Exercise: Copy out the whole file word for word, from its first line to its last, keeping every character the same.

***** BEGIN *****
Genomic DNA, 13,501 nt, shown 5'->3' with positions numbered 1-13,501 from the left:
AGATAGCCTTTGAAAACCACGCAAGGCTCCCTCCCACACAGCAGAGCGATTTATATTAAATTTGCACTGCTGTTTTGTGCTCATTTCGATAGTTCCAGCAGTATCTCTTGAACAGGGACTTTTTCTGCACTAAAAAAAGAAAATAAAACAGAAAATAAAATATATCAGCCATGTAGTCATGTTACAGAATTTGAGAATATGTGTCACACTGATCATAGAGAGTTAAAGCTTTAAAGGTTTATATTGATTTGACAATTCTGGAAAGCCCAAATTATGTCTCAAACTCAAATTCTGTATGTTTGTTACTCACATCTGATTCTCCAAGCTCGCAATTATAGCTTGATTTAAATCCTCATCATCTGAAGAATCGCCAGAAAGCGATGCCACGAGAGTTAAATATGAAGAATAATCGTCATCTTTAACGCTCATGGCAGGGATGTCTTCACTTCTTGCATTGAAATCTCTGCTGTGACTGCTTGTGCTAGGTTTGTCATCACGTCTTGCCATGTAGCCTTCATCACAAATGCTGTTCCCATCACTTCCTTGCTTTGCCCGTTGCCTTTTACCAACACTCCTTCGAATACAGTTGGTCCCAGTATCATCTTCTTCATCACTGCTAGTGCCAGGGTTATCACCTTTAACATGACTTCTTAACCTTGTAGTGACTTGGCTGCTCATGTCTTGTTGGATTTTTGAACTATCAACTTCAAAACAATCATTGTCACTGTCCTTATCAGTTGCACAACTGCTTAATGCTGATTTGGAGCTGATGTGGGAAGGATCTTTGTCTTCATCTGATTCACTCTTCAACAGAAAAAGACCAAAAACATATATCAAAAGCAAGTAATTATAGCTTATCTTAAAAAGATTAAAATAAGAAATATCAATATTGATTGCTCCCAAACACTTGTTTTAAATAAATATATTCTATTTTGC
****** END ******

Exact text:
Genomic DNA, 13,501 nt, shown 5'->3' with positions numbered 1-13,501 from the left:
AGATAGCCTTTGAAAACCACGCAAGGCTCCCTCCCACACAGCAGAGCGATTTATATTAAATTTGCACTGCTGTTTTGTGCTCATTTCGATAGTTCCAGCAGTATCTCTTGAACAGGGACTTTTTCTGCACTAAAAAAAGAAAATAAAACAGAAAATAAAATATATCAGCCATGTAGTCATGTTACAGAATTTGAGAATATGTGTCACACTGATCATAGAGAGTTAAAGCTTTAAAGGTTTATATTGATTTGACAATTCTGGAAAGCCCAAATTATGTCTCAAACTCAAATTCTGTATGTTTGTTACTCACATCTGATTCTCCAAGCTCGCAATTATAGCTTGATTTAAATCCTCATCATCTGAAGAATCGCCAGAAAGCGATGCCACGAGAGTTAAATATGAAGAATAATCGTCATCTTTAACGCTCATGGCAGGGATGTCTTCACTTCTTGCATTGAAATCTCTGCTGTGACTGCTTGTGCTAGGTTTGTCATCACGTCTTGCCATGTAGCCTTCATCACAAATGCTGTTCCCATCACTTCCTTGCTTTGCCCGTTGCCTTTTACCAACACTCCTTCGAATACAGTTGGTCCCAGTATCATCTTCTTCATCACTGCTAGTGCCAGGGTTATCACCTTTAACATGACTTCTTAACCTTGTAGTGACTTGGCTGCTCATGTCTTGTTGGATTTTTGAACTATCAACTTCAAAACAATCATTGTCACTGTCCTTATCAGTTGCACAACTGCTTAATGCTGATTTGGAGCTGATGTGGGAAGGATCTTTGTCTTCATCTGATTCACTCTTCAACAGAAAAAGACCAAAAACATATATCAAAAGCAAGTAATTATAGCTTATCTTAAAAAGATTAAAATAAGAAATATCAATATTGATTGCTCCCAAACACTTGTTTTAAATAAATATATTCTATTTTGC